When disaster strikes, speed is of the essence when it comes to moving people to safe locations, for example, or ensuring emergency vehicles are directed to the scene as efficiently as possible.
Real-time data is crucial in such scenarios. But combining it with a historical 'library' of data takes things to a new level and enables lessons to be learned from previous incidents.
We've all now become familiar with the term 'big data' but – as the above example highlights – the real value of data becomes clear when it's linked back to people. And that's particularly true when we look at spatial big data.
Adding in a geographical element gives a new dimension to data, quite literally, and makes it possible to harness more information than ever before to improve the lives of individuals and wider population groups.
The smart city is an example of this – it's not really about how 'smart' a city is, it's about making people's lives better in densely populated urban areas.
Our state-of-the-art spatial big data platform gives city planners analysis and visualisations of traffic movements, commuter routes, bottlenecks and so on – which can then be used to make a real difference to the people who live or work in the city every day.
Transport can be made more efficient – if a train breaks down and disrupts services, taxis and buses can be rerouted to pick up stranded passengers. And those passengers can be grouped together according to their destinations, using information from their travelcards to work out where they're normally heading at 8am on a Tuesday.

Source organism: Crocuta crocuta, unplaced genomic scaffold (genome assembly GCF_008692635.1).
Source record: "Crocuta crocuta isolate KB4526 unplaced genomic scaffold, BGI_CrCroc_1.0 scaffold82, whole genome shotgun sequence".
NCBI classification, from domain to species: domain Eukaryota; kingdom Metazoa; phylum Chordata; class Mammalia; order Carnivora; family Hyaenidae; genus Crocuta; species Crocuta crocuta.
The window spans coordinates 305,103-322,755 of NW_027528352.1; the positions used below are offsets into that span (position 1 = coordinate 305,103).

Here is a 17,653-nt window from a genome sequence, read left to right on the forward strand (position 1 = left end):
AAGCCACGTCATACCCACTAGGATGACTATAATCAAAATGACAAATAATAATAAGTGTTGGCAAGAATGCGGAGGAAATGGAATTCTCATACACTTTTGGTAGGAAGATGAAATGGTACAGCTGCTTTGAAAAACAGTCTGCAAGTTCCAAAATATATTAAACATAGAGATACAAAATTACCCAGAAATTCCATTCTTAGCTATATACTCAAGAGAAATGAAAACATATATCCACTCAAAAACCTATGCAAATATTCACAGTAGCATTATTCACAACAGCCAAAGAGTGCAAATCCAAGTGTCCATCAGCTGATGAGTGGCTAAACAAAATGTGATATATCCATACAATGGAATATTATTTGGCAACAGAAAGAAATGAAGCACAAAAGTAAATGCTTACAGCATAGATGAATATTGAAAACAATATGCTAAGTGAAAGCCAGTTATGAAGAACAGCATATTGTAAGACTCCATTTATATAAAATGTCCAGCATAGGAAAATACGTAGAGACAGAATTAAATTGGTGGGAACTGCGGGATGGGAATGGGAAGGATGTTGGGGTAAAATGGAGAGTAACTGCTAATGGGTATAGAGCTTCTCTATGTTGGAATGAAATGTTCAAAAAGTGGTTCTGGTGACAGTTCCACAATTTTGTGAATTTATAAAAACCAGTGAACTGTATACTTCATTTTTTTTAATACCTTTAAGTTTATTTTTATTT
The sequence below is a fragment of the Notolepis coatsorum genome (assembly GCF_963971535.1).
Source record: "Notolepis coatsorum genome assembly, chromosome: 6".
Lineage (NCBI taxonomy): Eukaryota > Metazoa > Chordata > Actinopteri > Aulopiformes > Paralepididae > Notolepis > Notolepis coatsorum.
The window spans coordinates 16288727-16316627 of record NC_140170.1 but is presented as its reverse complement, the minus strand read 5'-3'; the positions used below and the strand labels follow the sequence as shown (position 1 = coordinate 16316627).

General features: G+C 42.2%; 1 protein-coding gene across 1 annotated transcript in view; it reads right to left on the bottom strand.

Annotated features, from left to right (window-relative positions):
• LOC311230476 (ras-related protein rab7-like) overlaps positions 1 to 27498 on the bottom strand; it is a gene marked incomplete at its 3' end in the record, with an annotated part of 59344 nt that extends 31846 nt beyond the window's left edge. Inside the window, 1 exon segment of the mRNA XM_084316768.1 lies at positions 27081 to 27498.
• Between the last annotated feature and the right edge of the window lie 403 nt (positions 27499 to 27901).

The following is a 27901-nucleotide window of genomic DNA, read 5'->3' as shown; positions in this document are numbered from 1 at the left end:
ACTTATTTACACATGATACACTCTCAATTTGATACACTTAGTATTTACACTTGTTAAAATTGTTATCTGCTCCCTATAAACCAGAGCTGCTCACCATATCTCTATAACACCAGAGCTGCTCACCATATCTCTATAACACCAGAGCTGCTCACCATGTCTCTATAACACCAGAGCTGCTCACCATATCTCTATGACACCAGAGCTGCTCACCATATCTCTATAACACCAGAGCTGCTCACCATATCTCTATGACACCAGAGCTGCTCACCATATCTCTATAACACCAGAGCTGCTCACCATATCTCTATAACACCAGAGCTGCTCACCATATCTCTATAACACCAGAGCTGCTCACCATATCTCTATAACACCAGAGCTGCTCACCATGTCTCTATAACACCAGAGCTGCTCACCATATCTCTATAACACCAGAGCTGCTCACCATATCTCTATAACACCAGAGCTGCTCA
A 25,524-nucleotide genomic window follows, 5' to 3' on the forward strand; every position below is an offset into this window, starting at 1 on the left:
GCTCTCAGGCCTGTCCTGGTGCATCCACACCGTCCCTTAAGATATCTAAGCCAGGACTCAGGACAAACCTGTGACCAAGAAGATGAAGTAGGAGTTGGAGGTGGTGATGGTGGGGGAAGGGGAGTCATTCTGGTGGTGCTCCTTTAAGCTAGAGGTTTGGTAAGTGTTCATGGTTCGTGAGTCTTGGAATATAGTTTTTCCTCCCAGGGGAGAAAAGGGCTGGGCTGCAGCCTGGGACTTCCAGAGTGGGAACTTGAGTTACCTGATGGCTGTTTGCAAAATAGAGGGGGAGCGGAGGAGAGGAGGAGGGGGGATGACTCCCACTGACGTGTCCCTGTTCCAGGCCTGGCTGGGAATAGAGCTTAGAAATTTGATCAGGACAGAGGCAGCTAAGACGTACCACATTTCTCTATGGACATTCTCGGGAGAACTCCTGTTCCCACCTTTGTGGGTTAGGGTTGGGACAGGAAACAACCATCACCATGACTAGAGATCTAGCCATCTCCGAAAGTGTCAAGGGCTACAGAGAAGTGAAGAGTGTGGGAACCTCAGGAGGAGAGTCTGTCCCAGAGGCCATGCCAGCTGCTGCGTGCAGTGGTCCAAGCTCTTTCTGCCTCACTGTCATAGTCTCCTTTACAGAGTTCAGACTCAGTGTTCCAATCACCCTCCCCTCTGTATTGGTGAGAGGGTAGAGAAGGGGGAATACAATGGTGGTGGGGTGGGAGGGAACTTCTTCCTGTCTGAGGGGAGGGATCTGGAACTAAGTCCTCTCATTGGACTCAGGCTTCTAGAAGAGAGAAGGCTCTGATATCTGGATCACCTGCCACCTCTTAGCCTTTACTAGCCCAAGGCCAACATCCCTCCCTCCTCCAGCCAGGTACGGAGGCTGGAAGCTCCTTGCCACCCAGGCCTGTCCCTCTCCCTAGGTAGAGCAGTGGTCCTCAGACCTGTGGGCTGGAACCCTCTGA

Data from pollution sensors, street-light sensors, waste sensors and so on can inform strategic decisions at a city level to improve life for local residents. The powerful advantage of adding the geospatial element to this information is that it provides a way to correlate completely disparate data sets. It gives a sense of place to allow much greater exploration of all kinds of data.
A data set of national energy use throughout the year, for example, would reveal peaks and troughs over the months. Combining that with meteorological data or information about national events taking place would enable National Grid operators to see historical links and effects on usage – and potentially use that information to predict future usage fluctuations. Looking ahead using weather simulations or event schedules could inform planning for how to spread the load across the grid to keep it stable as much of the time as possible.
But all these examples are not the end of the story – they are just the beginning. When it comes to spatial big data, the world really is your oyster.